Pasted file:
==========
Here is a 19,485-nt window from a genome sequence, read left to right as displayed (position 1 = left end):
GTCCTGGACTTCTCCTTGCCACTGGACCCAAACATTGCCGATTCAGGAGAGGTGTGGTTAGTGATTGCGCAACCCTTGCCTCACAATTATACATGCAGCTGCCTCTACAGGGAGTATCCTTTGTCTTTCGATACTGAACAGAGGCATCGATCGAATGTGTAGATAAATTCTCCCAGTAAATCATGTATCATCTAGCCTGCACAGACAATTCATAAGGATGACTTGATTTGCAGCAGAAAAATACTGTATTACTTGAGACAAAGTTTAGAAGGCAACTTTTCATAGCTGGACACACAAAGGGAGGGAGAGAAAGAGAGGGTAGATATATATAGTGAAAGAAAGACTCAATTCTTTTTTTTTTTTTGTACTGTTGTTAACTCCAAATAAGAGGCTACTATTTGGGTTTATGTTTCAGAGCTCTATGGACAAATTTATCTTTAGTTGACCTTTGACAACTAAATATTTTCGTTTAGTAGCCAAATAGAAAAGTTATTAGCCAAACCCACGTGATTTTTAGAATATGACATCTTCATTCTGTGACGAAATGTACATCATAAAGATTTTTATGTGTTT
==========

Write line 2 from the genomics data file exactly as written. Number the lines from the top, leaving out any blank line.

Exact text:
GTCCTGGACTTCTCCTTGCCACTGGACCCAAACATTGCCGATTCAGGAGAGGTGTGGTTAGTGATTGCGCAACCCTTGCCTCACAATTATACATGCAGCTGCCTCTACAGGGAGTATCCTTTGTCTTTCGATACTGAACAGAGGCATCGATCGAATGTGTAGATAAATTCTCCCAGTAAATCATGTATCATCTAGCCTGCACAGACAATTCATAAGGATGACTTGATTTGCAGCAGAAAAATACTGTATTACTTGAGACAAAGTTTAGAAGGCAACTTTTCATAGCTGGACACACAAAGGGAGGGAGAGAAAGAGAGGGTAGATATATATAGTGAAAGAAAGACTCAATTCTTTTTTTTTTTTTGTACTGTTGTTAACTCCAAATAAGAGGCTACTATTTGGGTTTATGTTTCAGAGCTCTATGGACAAATTTATCTTTAGTTGACCTTTGACAACTAAATATTTTCGTTTAGTAGCCAAATAGAAAAGTTATTAGCCAAACCCACGTGATTTTTAGAATATGACATCTTCATTCTGTGACGAAATGTACATCATAAAGATTTTTATGTGTTT